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One of the debates that pops up every year within the fantasy baseball community is around the best time to hold your draft. There are two schools of thought here, really:
- Hold your draft as early as possible.
- Hold your draft as close to Opening Day as possible.
Neither of these approaches is wrong, and there are pros and cons to both. The earlier you draft, the more values that you can find on players who are “sleepers” or are battling for a regular role on a team. But, in turn, you also run the risk of a player on your team getting injured and having it cripple your chances before Spring Training is halfway done.
If you go with the latter approach, the value on a lot of the players are gone, but you also minimize the injury risk a tad by having an idea of who is already injured and for how long.
The key phrase in all of this so far is minimizing the risk. That’s what you should do when you are drafting your fantasy team.
With pitchers — and some hitters, of course — there are risks already baked in. When dealing with injured players, always ask yourself, “is the risk worth the reward?”
For instance, look at Chris Sale heading into 2020. He wasn’t throwing right away in Spring Training, but we were told it was because of the flu and not because of anything with his elbow. Then, out of nowhere (but not really out of nowhere if you followed him at all in 2019), Sale popped up with an elbow injury that left his season in doubt.
Even after it was reported that Sale was visiting Dr. James Andrews with a flexor strain, Sale was still going among the top-35 pitchers in drafts, only for it to be a lost season with Tommy John Surgery.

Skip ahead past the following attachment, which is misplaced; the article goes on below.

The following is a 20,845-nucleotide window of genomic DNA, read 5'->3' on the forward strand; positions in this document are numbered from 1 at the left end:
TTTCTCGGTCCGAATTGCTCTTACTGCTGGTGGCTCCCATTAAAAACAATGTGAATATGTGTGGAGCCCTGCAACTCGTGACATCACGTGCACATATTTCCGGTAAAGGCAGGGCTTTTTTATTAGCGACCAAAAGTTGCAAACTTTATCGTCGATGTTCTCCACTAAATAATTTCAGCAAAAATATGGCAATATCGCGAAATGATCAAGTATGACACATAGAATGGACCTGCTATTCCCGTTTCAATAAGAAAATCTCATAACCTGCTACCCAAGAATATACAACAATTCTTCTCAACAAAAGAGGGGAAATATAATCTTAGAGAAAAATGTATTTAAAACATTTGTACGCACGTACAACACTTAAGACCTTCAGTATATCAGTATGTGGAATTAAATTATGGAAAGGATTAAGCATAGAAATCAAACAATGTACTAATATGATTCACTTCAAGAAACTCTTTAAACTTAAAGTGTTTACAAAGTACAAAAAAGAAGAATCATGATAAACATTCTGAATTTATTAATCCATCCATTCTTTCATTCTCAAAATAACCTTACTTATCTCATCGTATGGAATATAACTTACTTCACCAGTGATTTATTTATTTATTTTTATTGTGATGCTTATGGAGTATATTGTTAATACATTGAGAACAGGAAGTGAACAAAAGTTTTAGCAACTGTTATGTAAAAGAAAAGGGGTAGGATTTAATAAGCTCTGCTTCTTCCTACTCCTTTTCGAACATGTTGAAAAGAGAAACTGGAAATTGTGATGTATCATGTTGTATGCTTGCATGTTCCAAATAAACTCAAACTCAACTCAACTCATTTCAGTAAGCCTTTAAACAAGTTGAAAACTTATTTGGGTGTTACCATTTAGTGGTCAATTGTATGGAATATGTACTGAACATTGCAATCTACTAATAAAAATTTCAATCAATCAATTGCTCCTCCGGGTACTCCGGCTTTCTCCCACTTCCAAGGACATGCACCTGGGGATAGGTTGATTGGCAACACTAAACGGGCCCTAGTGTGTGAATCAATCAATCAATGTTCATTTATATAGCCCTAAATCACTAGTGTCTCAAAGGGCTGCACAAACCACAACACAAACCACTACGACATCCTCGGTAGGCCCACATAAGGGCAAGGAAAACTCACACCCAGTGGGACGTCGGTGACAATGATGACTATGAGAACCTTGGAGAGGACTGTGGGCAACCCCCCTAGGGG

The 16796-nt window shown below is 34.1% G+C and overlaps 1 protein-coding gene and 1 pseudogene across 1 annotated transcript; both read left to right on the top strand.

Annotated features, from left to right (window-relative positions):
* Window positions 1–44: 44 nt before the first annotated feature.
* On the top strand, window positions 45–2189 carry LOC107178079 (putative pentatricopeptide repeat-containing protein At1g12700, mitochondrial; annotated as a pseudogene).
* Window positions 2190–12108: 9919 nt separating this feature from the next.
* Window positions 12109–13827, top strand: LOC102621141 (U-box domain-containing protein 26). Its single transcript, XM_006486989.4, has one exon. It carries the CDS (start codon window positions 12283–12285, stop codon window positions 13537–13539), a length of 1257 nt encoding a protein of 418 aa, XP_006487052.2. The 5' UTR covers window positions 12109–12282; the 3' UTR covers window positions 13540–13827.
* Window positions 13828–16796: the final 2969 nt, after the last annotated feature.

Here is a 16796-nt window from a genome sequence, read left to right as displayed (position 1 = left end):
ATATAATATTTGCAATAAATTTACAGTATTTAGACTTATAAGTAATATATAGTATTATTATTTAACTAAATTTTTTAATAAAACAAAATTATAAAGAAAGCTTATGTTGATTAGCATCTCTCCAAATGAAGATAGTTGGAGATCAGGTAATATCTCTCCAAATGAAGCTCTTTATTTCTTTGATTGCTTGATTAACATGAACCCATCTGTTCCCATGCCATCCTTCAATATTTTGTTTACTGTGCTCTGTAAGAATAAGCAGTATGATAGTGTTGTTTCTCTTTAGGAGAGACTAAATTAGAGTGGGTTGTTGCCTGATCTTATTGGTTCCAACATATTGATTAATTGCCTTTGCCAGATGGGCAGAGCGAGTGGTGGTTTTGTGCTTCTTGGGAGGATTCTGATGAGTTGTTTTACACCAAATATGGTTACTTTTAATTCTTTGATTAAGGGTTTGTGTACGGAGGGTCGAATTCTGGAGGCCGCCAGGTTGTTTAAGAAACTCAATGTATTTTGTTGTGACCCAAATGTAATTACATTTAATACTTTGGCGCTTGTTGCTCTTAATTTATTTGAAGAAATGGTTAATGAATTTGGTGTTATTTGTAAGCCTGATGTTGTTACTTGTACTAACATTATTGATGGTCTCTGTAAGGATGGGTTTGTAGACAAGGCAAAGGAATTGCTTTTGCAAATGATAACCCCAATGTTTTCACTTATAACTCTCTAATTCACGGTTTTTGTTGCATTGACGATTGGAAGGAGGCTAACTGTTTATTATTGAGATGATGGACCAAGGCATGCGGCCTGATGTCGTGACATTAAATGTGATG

Not all injured pitchers have that result, though. Look at Clayton Kershaw in 2018. Kershaw was pushed down in drafts, as Dave Roberts said that Kershaw would start the season on the IL with shoulder inflammation.
Kershaw ended up putting together a good season for fantasy managers — not prime Kershaw numbers, but still good — rewarding those who took a chance on him in drafts.
You’ll often see timelines given for injuries, which, of course, range based on the injury. With those injuries, you need to take them by a case-by-case basis, depending on each player and the severity of each injury.
If it’s, say, a 4-6 week timeframe, the smart money is to bet on the six-week timeframe, and that doesn’t include a rehab assignment.
If it’s a soft tissue injury, you also need to be aware that those take longer to heal and can be reinjured very easily throughout the season.
But what if there aren’t timeframes available at the time of your draft? What if the team stays mum about the status of a player beyond the typical coachspeak?
Thankfully, we have a new tool at our disposal. Derek Rhoads of Jag Fantasy Sports introduced an interactive injury database that takes a look at the injuries in baseball dating back to 2014. Within that database, you can look at an injury suffered by a player and how long other players have missed with the same injury. It gives you the total number of players who suffered the injury, the amount of time that they missed, and the average time missed by all of the players.
Kudos to Derek for the great tool, which can be used during the season, too.
Another good way to get a feel for the severity of the injuries is to follow some of the many medical experts on Twitter who have an understanding of fantasy sports.
Some of those include:
When it comes down to it, as a fantasy manager, you have to know your comfort level when with risk. Your team is going to deal with numerous injuries throughout the season as it is, so taking already injured players from the beginning of the year could come back to haunt you.
If it’s a dynasty or a keeper league, though, where late-round picks are able to be kept for a value, there’s something to be said, given roster makeup and league settings, for taking an injured player who is missing the year with Tommy John Surgery or is going to miss half of the season recovering from a knee or shoulder injury and stashing them for the year to reap the potential benefits the following season.
Use the above tools when planning for your drafts to rule out which players you’re comfortable taking a chance on — and those who you are out on to begin with.